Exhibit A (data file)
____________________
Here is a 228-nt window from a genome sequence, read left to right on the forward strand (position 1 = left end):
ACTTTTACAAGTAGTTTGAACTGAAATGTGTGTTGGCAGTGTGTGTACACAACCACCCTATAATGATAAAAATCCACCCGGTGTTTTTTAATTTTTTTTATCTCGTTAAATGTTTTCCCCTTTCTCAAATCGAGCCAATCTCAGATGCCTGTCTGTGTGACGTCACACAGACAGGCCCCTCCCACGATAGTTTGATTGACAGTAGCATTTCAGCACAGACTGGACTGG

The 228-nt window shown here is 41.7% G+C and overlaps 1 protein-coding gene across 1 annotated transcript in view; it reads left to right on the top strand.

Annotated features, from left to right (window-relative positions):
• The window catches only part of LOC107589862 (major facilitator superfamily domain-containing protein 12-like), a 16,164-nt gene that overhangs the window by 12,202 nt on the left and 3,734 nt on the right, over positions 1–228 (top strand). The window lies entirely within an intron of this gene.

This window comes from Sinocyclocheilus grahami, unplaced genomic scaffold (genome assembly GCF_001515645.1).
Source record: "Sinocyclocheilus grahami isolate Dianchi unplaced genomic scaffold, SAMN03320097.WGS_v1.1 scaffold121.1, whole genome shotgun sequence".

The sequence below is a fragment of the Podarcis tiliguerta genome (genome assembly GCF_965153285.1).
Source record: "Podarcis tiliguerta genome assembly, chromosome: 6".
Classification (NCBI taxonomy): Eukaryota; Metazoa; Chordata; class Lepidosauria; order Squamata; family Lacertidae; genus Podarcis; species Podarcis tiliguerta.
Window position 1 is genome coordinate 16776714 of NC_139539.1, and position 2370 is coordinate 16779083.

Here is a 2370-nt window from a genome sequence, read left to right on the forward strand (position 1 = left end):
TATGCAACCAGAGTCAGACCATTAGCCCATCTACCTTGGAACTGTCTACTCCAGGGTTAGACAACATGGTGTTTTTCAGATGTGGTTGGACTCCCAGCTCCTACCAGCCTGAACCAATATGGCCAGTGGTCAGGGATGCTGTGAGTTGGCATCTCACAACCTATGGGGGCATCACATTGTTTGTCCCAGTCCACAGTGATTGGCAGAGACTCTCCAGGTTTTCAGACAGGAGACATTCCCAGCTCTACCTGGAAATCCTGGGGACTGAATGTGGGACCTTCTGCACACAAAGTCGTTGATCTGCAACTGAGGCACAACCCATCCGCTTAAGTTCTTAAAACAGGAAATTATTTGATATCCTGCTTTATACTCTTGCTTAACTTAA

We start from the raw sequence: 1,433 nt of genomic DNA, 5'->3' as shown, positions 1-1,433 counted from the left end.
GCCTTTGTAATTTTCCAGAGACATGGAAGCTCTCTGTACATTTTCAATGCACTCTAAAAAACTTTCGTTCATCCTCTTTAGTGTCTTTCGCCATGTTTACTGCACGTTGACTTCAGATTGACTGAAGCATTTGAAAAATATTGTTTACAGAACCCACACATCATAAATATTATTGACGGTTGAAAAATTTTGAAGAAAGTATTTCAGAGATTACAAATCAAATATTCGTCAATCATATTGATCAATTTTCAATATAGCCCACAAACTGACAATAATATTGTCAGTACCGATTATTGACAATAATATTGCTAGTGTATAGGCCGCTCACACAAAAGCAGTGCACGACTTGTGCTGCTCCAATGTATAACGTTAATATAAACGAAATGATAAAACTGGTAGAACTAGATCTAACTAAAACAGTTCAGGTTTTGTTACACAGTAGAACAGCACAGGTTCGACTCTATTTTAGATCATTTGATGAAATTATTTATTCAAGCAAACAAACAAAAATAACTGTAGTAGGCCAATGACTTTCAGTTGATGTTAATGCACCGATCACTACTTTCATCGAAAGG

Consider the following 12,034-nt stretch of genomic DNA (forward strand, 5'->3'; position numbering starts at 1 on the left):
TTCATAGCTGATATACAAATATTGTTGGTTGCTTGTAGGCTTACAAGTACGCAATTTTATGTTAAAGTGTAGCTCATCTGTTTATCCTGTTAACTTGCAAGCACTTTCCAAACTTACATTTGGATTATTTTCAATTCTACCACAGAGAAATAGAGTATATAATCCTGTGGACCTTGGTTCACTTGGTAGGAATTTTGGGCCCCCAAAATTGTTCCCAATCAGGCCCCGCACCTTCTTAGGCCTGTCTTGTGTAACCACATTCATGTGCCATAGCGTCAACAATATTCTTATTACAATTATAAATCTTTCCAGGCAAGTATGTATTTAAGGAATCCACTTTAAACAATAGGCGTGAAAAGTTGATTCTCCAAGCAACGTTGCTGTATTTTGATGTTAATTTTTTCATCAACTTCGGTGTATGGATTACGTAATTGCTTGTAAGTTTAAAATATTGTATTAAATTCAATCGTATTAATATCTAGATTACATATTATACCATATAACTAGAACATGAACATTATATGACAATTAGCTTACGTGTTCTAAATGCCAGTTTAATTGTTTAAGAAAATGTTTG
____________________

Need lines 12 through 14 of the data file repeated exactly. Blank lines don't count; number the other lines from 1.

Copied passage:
Here is a 2370-nt window from a genome sequence, read left to right on the forward strand (position 1 = left end):
TATGCAACCAGAGTCAGACCATTAGCCCATCTACCTTGGAACTGTCTACTCCAGGGTTAGACAACATGGTGTTTTTCAGATGTGGTTGGACTCCCAGCTCCTACCAGCCTGAACCAATATGGCCAGTGGTCAGGGATGCTGTGAGTTGGCATCTCACAACCTATGGGGGCATCACATTGTTTGTCCCAGTCCACAGTGATTGGCAGAGACTCTCCAGGTTTTCAGACAGGAGACATTCCCAGCTCTACCTGGAAATCCTGGGGACTGAATGTGGGACCTTCTGCACACAAAGTCGTTGATCTGCAACTGAGGCACAACCCATCCGCTTAAGTTCTTAAAACAGGAAATTATTTGATATCCTGCTTTATACTCTTGCTTAACTTAA

We start from the raw sequence: 1,433 nt of genomic DNA, 5'->3' as shown, positions 1-1,433 counted from the left end.